Who we are:
The University of Edinburgh is a world-leading research-intensive University, and includes one of the largest centres of biological research in the UK. The School of Biological Sciences houses 130 research groups using highly integrative approaches to study evolution, ecology, biomedicine, cell biology, genetics and synthetic biology. The University is a centre of excellence in genomic science, and is home to Edinburgh Genomics, one of the largest open access providers of advanced genomics services in the UK.
What we’re doing in the Darwin Tree of Life Project:
The University of Edinburgh plays two roles in DToL. We work with the Royal Botanic Garden Edinburgh (RBGE) as the Edinburgh plant collection GAL. We support plant collections through curating species lists, advising on collection strategies, developing collection summary statistics and steering DNA barcode developments. We are also a genome analysis hub, developing strategies to sequence and assemble large and complex plant genomes.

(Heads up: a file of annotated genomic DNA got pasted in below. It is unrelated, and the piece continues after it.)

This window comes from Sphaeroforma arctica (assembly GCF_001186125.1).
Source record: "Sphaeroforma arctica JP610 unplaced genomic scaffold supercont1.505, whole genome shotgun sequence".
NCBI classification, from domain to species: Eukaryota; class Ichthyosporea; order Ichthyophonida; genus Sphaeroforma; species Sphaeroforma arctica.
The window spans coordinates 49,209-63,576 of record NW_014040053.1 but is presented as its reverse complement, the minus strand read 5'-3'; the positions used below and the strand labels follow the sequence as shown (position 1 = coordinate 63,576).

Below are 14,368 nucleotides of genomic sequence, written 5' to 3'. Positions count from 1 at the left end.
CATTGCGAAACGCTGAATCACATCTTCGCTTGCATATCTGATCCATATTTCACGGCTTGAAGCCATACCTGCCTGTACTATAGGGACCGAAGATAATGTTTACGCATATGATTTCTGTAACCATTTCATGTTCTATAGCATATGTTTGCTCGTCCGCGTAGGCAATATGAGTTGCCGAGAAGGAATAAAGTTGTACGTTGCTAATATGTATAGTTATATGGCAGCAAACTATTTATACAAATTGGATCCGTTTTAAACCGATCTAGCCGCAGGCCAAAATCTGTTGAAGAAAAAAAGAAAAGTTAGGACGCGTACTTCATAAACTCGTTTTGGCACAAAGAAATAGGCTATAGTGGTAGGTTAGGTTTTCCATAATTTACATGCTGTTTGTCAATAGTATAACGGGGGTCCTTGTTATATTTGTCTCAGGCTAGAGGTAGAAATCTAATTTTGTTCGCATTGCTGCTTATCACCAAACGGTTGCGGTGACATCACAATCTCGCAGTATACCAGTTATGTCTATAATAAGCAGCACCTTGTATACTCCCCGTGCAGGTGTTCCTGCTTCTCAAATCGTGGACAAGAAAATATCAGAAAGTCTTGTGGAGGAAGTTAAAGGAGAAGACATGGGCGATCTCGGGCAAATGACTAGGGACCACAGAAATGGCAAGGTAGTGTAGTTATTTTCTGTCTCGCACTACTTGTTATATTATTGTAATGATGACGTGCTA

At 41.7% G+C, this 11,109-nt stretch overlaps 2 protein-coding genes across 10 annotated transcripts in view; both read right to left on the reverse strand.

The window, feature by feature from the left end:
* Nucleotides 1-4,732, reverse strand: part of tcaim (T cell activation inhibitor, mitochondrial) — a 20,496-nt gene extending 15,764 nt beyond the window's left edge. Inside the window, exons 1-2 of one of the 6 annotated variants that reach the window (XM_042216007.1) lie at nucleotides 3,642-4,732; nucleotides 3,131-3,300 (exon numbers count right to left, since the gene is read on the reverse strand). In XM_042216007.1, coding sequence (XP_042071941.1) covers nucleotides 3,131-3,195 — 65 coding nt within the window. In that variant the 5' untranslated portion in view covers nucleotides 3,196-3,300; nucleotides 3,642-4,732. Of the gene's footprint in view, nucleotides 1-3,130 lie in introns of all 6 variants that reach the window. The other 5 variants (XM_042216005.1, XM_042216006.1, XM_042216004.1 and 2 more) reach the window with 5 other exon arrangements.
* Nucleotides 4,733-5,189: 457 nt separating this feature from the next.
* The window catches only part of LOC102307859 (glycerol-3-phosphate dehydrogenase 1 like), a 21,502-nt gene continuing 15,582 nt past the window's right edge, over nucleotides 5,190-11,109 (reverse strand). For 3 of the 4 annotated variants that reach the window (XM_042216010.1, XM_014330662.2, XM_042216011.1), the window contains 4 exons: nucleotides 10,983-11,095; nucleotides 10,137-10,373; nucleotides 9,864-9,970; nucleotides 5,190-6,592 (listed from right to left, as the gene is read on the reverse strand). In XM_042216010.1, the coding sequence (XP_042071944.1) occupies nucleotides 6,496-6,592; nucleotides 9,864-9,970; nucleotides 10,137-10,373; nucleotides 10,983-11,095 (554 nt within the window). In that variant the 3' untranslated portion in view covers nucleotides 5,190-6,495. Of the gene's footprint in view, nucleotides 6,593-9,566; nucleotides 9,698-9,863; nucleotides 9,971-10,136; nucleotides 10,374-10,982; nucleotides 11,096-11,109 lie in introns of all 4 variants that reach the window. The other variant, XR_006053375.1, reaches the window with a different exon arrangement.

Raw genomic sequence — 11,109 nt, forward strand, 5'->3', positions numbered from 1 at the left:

Why we’re invested in the Darwin Tree of Life Project:
Plant genomes demonstrate unparalleled variation in genome size, organisation, and diversity. Yet currently available genomes represent only a fraction of known plant diversity. DToL will generate genomes of all British and Irish native plant species—from the miniature genomes of some carnivorous plants, to the obese genome of parasitic mistletoe. These data will provide major new insights into the dynamic nature of plant genomes, and form the foundation for large-scale analyses linking genomics to the underpinning ecological and evolutionary factors.
Our people in DToL are:
- Alex Twyford
- Lucia Campos
- Meng Lu